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The rise in family work hours leads many Americans to struggle to balance work and family

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This Snapshot is a sneak preview of information compiled in the forthcoming EPI book The State of Working America 2004/2005.

Snapshot for July 7, 2004

The rise in family work hours leads many Americans to struggle to balance work and family

Surveys and media accounts suggest that many Americans are experiencing significant stress in trying to balance the often countervailing demands of work and family.   Many of these families report feeling like they are working more hours than their parents did. The data on family work hours show that American families are in fact working more hours than in recent decades, with the average number of hours worked by all family members up since the 1970s.

Nonetheless, those looking to disprove the contention that many Americans are working longer commonly cite the lack of a significant increase in average hours per week, shown as the relatively flat line in the figure.   Over the full period from 1975 to 2002, the average weekly hours show little upward movement; at their peak in 2000, average weekly hours were 3.1% above their 1975 level.   Some argue that an increase of such a small magnitude is not grounds for the controversy around balancing work and family.

The growth of family work hours compared to average weekly hours, 1975-2002

In fact, the trend in average weekly hours explains little about how much families are working, and is even misleading in regard to the extent of hours families devote to work.   For example, the primary factor driving the flat trend in average hours is the entry of more women into the labor force over this period.   Since women are more likely to work part time, their hours worked per week will lower the average of weekly hours, despite the fact that family members are clearly spending more time in the paid labor market.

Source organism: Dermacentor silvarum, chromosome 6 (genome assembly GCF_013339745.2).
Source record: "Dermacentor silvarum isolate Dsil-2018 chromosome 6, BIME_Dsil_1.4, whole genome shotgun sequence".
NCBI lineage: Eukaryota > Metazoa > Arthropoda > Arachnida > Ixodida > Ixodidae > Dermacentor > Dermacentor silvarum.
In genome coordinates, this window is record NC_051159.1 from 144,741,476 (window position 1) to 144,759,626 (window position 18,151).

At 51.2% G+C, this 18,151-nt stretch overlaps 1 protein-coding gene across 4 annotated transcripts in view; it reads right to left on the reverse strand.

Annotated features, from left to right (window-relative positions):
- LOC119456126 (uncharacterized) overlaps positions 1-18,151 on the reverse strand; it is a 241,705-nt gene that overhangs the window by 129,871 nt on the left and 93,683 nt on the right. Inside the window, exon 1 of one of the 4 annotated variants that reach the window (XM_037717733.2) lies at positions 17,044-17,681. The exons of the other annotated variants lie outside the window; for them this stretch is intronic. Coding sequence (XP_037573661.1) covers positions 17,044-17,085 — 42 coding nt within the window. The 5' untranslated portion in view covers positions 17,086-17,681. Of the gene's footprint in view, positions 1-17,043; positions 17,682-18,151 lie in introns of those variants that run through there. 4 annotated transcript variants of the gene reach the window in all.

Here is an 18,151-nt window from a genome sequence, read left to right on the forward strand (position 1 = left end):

A more complete measure of how much families are working requires taking account of the fact that more family members are now in the job market. The upward sloping line in the figure provides just such a measure: the average hours worked by all family members, summed across the family.   This index, up 11% since 1975, is a more relevant depiction of the time spent in the paid labor market by working families as more family members participate in the job market.   Such an increase in family work hours can erode the quality of family life, even as incomes rise.  

This Snapshot was written by EPI senior economist Jared Bernstein.

This analysis will also be featured in a forthcoming joint publication by the Economic Policy Institute and The New America Foundation titled Running Faster To Stay In Place: The Growth of Family Work Hours and Incomes, by Jared Bernstein and Karen Kornbluh.

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